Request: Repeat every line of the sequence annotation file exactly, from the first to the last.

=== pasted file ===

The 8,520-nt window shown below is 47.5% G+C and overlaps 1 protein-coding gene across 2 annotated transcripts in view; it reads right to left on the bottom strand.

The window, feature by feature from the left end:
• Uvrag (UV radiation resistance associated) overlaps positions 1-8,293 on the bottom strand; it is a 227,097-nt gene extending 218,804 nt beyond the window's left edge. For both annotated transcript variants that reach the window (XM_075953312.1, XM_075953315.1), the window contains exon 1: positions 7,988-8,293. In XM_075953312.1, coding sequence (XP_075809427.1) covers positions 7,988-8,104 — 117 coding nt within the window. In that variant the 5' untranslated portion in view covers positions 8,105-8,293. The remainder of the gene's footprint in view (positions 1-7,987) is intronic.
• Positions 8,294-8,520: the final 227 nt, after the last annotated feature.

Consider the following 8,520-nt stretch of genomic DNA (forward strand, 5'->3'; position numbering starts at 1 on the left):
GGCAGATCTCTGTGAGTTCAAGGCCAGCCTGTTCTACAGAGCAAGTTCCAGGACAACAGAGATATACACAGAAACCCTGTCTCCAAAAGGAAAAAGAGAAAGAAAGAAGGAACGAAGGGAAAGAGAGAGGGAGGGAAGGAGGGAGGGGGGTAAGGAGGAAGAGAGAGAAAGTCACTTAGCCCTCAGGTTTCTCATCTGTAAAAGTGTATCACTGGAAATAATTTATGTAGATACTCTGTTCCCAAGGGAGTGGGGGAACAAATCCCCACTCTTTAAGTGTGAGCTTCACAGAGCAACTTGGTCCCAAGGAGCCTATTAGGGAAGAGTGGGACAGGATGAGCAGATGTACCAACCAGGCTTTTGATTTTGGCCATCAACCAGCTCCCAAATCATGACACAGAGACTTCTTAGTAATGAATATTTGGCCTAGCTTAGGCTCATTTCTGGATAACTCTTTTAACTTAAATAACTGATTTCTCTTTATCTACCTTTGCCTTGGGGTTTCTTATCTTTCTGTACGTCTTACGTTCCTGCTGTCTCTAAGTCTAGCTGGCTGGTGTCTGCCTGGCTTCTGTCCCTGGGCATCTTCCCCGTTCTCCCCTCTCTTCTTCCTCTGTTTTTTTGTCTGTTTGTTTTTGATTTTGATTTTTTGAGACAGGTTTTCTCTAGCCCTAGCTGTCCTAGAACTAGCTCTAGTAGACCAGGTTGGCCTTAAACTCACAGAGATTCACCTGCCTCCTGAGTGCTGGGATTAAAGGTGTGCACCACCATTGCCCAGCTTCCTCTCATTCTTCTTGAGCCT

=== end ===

The 8,520-nt window shown below is 47.5% G+C and overlaps 1 protein-coding gene across 2 annotated transcripts in view; it reads right to left on the bottom strand.

The window, feature by feature from the left end:
• Uvrag (UV radiation resistance associated) overlaps positions 1-8,293 on the bottom strand; it is a 227,097-nt gene extending 218,804 nt beyond the window's left edge. For both annotated transcript variants that reach the window (XM_075953312.1, XM_075953315.1), the window contains exon 1: positions 7,988-8,293. In XM_075953312.1, coding sequence (XP_075809427.1) covers positions 7,988-8,104 — 117 coding nt within the window. In that variant the 5' untranslated portion in view covers positions 8,105-8,293. The remainder of the gene's footprint in view (positions 1-7,987) is intronic.
• Positions 8,294-8,520: the final 227 nt, after the last annotated feature.

Consider the following 8,520-nt stretch of genomic DNA (forward strand, 5'->3'; position numbering starts at 1 on the left):
GGCAGATCTCTGTGAGTTCAAGGCCAGCCTGTTCTACAGAGCAAGTTCCAGGACAACAGAGATATACACAGAAACCCTGTCTCCAAAAGGAAAAAGAGAAAGAAAGAAGGAACGAAGGGAAAGAGAGAGGGAGGGAAGGAGGGAGGGGGGTAAGGAGGAAGAGAGAGAAAGTCACTTAGCCCTCAGGTTTCTCATCTGTAAAAGTGTATCACTGGAAATAATTTATGTAGATACTCTGTTCCCAAGGGAGTGGGGGAACAAATCCCCACTCTTTAAGTGTGAGCTTCACAGAGCAACTTGGTCCCAAGGAGCCTATTAGGGAAGAGTGGGACAGGATGAGCAGATGTACCAACCAGGCTTTTGATTTTGGCCATCAACCAGCTCCCAAATCATGACACAGAGACTTCTTAGTAATGAATATTTGGCCTAGCTTAGGCTCATTTCTGGATAACTCTTTTAACTTAAATAACTGATTTCTCTTTATCTACCTTTGCCTTGGGGTTTCTTATCTTTCTGTACGTCTTACGTTCCTGCTGTCTCTAAGTCTAGCTGGCTGGTGTCTGCCTGGCTTCTGTCCCTGGGCATCTTCCCCGTTCTCCCCTCTCTTCTTCCTCTGTTTTTTTGTCTGTTTGTTTTTGATTTTGATTTTTTGAGACAGGTTTTCTCTAGCCCTAGCTGTCCTAGAACTAGCTCTAGTAGACCAGGTTGGCCTTAAACTCACAGAGATTCACCTGCCTCCTGAGTGCTGGGATTAAAGGTGTGCACCACCATTGCCCAGCTTCCTCTCATTCTTCTTGAGCCT